Case Study – What Happened to Kmart?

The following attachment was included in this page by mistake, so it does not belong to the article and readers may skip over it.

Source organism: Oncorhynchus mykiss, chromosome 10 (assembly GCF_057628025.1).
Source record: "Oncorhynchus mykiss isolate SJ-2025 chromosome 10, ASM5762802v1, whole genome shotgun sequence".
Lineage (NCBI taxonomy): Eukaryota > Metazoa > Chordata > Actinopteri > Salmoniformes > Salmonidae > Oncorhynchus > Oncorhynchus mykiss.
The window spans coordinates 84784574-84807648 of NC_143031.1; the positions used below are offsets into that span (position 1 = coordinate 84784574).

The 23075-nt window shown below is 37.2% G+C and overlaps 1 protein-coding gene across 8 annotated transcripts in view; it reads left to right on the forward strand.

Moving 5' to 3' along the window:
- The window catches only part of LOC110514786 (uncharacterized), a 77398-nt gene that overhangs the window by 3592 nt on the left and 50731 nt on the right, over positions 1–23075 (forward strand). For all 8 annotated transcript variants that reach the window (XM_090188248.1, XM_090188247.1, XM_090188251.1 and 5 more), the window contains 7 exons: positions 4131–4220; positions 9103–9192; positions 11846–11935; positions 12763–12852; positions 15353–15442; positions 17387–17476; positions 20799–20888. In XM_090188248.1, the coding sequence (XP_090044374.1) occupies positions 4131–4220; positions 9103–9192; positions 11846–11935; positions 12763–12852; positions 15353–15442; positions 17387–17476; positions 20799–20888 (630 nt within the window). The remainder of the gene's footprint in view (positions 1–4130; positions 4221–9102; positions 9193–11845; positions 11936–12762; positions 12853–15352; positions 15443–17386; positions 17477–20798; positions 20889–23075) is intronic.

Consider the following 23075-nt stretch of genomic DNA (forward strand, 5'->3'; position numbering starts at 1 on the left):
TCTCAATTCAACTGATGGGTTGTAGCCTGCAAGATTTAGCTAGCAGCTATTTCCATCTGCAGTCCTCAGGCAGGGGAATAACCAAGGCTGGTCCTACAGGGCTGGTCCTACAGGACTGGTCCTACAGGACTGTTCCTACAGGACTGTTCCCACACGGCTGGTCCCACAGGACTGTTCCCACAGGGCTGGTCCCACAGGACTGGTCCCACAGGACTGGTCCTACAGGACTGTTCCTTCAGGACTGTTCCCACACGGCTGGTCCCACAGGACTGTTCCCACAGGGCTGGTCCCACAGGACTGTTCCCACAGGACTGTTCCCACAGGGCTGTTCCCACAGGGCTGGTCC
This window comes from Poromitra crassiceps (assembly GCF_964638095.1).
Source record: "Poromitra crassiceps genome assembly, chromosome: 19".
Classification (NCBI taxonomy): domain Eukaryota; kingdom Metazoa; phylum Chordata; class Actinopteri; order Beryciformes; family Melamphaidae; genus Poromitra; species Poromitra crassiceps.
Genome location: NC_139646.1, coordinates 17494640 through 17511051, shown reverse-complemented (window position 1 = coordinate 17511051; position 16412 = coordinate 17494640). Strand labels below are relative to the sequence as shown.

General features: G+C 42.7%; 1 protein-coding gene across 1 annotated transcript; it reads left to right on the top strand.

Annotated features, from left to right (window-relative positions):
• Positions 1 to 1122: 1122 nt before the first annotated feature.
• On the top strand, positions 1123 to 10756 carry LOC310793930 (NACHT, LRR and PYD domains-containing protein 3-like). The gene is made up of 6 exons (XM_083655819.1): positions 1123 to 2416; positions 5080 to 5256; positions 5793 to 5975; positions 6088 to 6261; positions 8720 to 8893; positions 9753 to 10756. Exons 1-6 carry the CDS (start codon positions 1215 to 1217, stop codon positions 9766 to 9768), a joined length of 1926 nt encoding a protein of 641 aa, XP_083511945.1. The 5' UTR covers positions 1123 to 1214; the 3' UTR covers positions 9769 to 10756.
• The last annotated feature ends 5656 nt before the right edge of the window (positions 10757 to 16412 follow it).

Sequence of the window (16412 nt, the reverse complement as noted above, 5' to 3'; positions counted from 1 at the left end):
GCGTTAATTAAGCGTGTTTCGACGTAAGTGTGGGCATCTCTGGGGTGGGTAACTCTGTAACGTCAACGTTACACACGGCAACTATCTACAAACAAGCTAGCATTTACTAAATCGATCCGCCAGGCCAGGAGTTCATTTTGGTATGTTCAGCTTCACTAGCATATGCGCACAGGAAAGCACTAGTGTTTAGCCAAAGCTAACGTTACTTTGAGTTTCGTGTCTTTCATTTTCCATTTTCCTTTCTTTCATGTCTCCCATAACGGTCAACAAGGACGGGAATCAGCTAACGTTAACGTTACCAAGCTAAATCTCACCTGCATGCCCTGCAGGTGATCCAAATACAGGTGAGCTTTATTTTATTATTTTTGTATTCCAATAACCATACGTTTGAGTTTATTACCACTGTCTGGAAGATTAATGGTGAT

1. Evaluate Kmart using the value chain and competitive forces models. What was Kmart's business model and business strategy? Kmart has numerous problems with its value chain. This is evident from the suppliers sending items that the suppliers want to sell, shelves remaining unstocked, the "hand shifting" reordering process for popular items, products being allocated by central planners and not based on individual store demand, excess inventory stored in 15,000 truck-trailers behind its stores, shrinkage, and having to choose to either ship toothpaste or Christmas trees. Since its entrance as the first discount store in the 1960s, Kmart has not been able to ward off new entrants into the discount chain business. The new entrants, such as Wal-Mart and Target, have come on strong and surpassed Kmart. Kmart's suppliers seem to be calling the shots with the retailer, since they are promoting the items that they can sell and not helping Kmart address its mounting problems. Kmart's customers are voting with their pocketbooks and shopping at its competitors' stores. Kmart uses a promotions-drive business model. The company uses advertising circulars to promote its "blue-light" specials. 2. What was the relationship of information systems to Kmart's business processes and business strategy? How well did its systems support its strategy? Kmart's information systems and its business processes and business strategy were not in alignment. As an example, the information systems could collect data, but the data were not available for analysis and decision-making purposes. As the case mentions, forecasting decisions were based on management's judgment, not on the data. Kmart's systems did not support its strategy. One of the problems mentioned in the case is that its supply chain management system could not easily accommodate the sharp increases and decreases in demand. The distribution center's outdated technology led to supplies sitting...
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